The very word “elite” conjurs up some fairly visceral reactions on all sides. Those who think themselves worthy of the title defend their privilege, while those left out decry the injustice of creating and perpetuating hierarchies. Our pithy regional cycling blogosphere revisited the elitism issue recently, partly in response to posts from my team’s listing in cylingnews.com, where we advertised our “Elite Masters Team.” That designation is certainly controversial, and I’ve had to deal with the fallout several years ago, when most of my local teammates quit the team, rather than continue as something less than “elite.”
But, alas. Hierarchies exist. Arguing that we shouldn’t have elite universities would not make my somewhat humble SIU equal to Johns Hopkins or Duke, nor would disestablishing hierarchies make SEMO or Murray State closer to SIU. In cycling, I’m a bit perplexed by the issue. In the end, we carry around cards in our wallets that tell us pretty much where we stand, and our placement in the strata determines which races we’re allowed to start. Team Mack has an Elite Masters team which is comprised of the old farts who are qualified to start at Masters Road Nationals. If you aren’t at least a Cat-3, you can’t race Nationals on the road, and there are several other Masters races which also make category distinctions based on 1-2-3 licenses. For young guys, USCF generally goes 1-2 for stuff like that, but for us old guys, they give a break to the fact that many people downgrade to Cat-3 as they get older, and some older guys, like me, prefer to race masters rather than 3’s if they came into the sport late.
Mostly, however, the trend towards designating “elite” versus “recreational” or “club” teams is a function of increased participation and limited resources. I race for an “indie” team. We don’t have an anchor sponsor with a pecuniary interest. Team Mack Paper Company does the title sponsor well by existing, as far as I can tell. I’ve seen their factory in Rockford, but I don’t think I can actually buy Mack Paper. Many of our other sponsors are guys on the team. Steve, Dan, the other Dan. Nobody is losing anything from that arrangement. They want their name on jerseys and that satisfies their marketing objectives, and Mack gives that to them. In contrast, we also have equipment sponsors. Given that we’re NOT affiliated with a shop which sells those goods, equipment sponsors are interested in Mack because we deliver visibility and credibility in the racing community. If old farts can win high profile bike races on Waterford steel bike frames in 2008, I think that says something about their product, and I think we deliver a pretty credible marketing bang for their investment. But, how many frames are you going to dole out for marginal profit? Mack is not a shop. It’s not like we’ll pimp them to other riders in any direct way. At one time, I think we had over 200 members on Team Mack. Should Waterford/Gunnar or other sponsors be dealing in that kind of volume for limited profit? Probably not. Making an elite designation became essential for sheltering sponsors from the burden of committing to giving factory level pricing to huge numbers of people, with little hope for a return on their investment.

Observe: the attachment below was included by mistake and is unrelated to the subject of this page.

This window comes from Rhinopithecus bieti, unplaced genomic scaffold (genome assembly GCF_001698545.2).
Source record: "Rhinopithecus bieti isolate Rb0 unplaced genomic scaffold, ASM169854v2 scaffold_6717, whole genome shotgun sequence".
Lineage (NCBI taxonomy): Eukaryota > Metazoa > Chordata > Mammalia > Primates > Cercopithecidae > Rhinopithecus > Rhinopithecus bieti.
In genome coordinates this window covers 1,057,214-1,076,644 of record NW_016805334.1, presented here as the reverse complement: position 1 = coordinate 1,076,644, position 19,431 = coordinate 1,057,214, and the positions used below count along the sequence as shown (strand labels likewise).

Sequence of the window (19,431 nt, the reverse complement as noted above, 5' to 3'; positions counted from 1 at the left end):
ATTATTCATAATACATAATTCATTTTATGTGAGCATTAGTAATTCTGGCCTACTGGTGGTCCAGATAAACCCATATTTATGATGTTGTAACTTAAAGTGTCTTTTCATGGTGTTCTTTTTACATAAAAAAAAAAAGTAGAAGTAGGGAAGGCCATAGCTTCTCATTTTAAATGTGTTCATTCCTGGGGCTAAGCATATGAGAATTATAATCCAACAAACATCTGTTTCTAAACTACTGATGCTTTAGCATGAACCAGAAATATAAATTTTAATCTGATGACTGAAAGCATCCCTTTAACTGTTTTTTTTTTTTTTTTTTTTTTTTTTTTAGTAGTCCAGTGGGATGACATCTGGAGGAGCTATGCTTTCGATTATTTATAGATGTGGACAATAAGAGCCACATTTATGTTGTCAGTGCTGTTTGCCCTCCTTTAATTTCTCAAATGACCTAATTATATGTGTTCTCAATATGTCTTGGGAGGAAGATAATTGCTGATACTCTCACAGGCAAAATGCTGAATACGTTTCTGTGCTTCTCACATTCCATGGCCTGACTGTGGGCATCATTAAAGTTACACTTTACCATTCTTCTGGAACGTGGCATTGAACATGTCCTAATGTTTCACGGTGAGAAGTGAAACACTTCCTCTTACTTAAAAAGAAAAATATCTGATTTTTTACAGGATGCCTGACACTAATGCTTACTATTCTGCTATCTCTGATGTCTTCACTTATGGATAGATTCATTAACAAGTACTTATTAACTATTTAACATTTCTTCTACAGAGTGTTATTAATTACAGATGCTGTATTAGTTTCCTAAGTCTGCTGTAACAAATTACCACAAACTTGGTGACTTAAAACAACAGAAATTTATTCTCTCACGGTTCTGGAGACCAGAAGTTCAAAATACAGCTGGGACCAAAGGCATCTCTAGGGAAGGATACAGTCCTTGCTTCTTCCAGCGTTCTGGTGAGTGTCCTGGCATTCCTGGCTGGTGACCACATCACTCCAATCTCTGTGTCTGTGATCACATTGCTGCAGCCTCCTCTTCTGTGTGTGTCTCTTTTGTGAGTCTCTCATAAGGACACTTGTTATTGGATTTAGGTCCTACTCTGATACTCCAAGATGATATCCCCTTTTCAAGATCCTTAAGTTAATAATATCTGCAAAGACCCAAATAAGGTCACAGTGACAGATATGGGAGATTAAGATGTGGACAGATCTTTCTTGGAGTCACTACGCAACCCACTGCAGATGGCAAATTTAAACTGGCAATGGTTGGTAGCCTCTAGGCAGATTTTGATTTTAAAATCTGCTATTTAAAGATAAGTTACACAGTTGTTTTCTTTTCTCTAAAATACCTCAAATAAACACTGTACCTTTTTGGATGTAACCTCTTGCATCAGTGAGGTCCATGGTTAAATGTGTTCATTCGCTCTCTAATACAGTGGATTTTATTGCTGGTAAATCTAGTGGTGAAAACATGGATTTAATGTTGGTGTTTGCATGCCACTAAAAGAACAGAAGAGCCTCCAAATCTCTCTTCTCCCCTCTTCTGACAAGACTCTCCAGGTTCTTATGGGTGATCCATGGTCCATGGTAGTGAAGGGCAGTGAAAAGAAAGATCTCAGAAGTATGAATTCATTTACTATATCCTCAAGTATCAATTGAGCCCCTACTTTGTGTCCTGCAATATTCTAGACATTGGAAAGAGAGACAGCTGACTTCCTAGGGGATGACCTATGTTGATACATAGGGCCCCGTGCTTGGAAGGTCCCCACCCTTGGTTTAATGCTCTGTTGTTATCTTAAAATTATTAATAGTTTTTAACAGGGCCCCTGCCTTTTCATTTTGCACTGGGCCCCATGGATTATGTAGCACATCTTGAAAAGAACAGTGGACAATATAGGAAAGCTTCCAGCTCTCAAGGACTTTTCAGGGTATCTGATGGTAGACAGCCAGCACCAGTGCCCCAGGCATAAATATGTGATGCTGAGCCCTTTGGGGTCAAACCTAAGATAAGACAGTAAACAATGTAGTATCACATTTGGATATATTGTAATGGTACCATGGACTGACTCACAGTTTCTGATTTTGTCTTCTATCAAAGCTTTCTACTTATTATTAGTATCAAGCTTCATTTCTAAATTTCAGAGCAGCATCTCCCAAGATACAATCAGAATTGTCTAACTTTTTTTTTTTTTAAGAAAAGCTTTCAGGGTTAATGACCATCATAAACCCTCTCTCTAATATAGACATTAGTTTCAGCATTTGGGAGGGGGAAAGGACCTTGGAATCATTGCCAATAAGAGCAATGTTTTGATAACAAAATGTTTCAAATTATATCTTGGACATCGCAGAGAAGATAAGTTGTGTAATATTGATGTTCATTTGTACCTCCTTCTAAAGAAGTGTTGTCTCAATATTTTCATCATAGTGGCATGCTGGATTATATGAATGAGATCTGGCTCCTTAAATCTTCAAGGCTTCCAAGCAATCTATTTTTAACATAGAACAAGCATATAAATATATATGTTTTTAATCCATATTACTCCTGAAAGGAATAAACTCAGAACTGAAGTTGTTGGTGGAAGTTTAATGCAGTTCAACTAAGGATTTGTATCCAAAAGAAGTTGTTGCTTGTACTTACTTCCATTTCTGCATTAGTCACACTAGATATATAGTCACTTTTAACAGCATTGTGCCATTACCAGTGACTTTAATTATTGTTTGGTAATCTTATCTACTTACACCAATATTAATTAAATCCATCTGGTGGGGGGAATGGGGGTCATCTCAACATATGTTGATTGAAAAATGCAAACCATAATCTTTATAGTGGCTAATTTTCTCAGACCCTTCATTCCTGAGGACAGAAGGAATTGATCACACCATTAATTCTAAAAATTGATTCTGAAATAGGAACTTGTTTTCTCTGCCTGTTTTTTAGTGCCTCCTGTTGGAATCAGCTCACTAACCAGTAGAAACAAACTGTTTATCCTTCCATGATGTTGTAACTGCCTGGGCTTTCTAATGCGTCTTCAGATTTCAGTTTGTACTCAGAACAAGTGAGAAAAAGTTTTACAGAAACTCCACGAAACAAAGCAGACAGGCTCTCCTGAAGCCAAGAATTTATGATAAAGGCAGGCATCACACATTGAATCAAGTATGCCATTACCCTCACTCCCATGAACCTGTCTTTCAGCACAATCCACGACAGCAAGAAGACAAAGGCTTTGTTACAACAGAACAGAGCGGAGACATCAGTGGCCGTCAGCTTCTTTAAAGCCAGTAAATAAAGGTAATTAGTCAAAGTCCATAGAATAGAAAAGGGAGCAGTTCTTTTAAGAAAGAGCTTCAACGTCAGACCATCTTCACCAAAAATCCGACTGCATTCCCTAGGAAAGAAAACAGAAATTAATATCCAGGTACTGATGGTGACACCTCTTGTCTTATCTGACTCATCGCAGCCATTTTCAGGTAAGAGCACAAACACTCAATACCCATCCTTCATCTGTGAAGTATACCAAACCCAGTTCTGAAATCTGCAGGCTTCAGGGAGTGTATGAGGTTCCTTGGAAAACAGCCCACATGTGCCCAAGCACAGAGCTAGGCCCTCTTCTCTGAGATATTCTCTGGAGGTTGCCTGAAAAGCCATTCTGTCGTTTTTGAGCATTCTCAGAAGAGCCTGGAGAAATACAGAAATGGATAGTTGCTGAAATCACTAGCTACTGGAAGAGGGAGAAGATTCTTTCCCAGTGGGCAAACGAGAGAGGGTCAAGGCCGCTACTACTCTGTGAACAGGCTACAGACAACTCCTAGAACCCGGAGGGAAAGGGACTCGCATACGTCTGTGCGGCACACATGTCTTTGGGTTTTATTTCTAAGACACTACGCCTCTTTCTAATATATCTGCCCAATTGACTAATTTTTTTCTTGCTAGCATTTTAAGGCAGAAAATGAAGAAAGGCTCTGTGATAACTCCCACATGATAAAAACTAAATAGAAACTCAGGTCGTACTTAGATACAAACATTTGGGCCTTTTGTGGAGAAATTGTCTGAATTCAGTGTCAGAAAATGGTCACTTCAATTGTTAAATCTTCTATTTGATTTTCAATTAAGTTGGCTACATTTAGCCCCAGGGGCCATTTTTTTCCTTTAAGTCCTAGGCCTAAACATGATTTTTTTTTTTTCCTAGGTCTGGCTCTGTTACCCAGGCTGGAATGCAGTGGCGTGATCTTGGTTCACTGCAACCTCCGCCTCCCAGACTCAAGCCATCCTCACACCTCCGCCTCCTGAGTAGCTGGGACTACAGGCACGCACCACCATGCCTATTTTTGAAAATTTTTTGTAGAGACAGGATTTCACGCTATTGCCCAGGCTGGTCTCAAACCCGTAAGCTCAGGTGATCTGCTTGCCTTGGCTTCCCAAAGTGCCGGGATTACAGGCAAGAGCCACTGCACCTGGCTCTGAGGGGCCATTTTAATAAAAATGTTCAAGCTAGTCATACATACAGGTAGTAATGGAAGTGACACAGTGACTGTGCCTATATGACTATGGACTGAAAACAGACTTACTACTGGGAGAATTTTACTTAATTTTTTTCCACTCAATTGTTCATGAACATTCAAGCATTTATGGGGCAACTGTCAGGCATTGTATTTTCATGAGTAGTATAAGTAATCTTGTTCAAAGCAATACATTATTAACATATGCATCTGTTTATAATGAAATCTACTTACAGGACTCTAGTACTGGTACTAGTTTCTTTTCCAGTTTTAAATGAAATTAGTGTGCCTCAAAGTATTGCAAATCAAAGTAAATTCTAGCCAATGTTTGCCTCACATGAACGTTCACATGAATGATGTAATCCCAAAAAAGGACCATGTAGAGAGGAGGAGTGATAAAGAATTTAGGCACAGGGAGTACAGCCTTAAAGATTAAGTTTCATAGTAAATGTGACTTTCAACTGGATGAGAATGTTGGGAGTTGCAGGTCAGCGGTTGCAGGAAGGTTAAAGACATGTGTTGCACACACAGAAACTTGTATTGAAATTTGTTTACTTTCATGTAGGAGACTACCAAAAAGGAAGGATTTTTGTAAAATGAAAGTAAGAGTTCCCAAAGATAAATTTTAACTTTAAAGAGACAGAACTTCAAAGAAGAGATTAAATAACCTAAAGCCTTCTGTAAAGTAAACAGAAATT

For teams associated with bike shops, the problem is even more pronounced, since the profit cut happens at the shop, rather than being a more abstract marketing decision by a sales representative. Josh Johnson, AKA Butthead, of the venerable Big Shark racing team, made a quite nobel response to a negative post about “elite” club postings on cyclingnews. Butthead pointed out that teams are really just trying to do their job to promote sponsors, and that many clubs create elite designations because of cost concerns. What, is Big Shark supposed to give every Cat-5 in STL a jersey and bibs? Should they give them all race fees? Provide bikes at cost? I shouldn’t be picking on the cat-5’s, because the same holds for the Cat-3’s! Mike Weiss is running a bike shop, for fuck’s sake, not a charity. If you’re a cat-3, and if you race a lot, and if you win a lot, and if you promote his bike shop, and if you’re dead flat broke, then maybe, maybe, if you’re nice, Mike should take pity on you and give you something. Generally, if you’re in that situation, notice, you’re not a cat 3, you’re quickly a cat-2. And, maybe he’d have an interest in promoting you more, but maybe not! The cult of Butthead may actually benefit Big Shark, but I don’t know how many other “elite” level racers a shop can afford to heap with largesse (though I doubt even Butthead is slathered in schwag, because Mike Weiss isn’t a moron). And, as Big Shark’s Matt aptly noted, if you’re not on your club’s elite team, it gives you some motivation to improve.
Non-elite clubs have their place, and are important for shops, and for cycling communities. Recreational riders, Cat-5 and Cat-4 racers are the lifeblood of US cycling. They are the fans, the developing talent, and the friends who we train with. They are the people who keep bike shops solvent, and who encourage young people to ride bikes. The “elite’ designation is unfortunate, mostly because of the connotations. But, there aren’t many alternatives.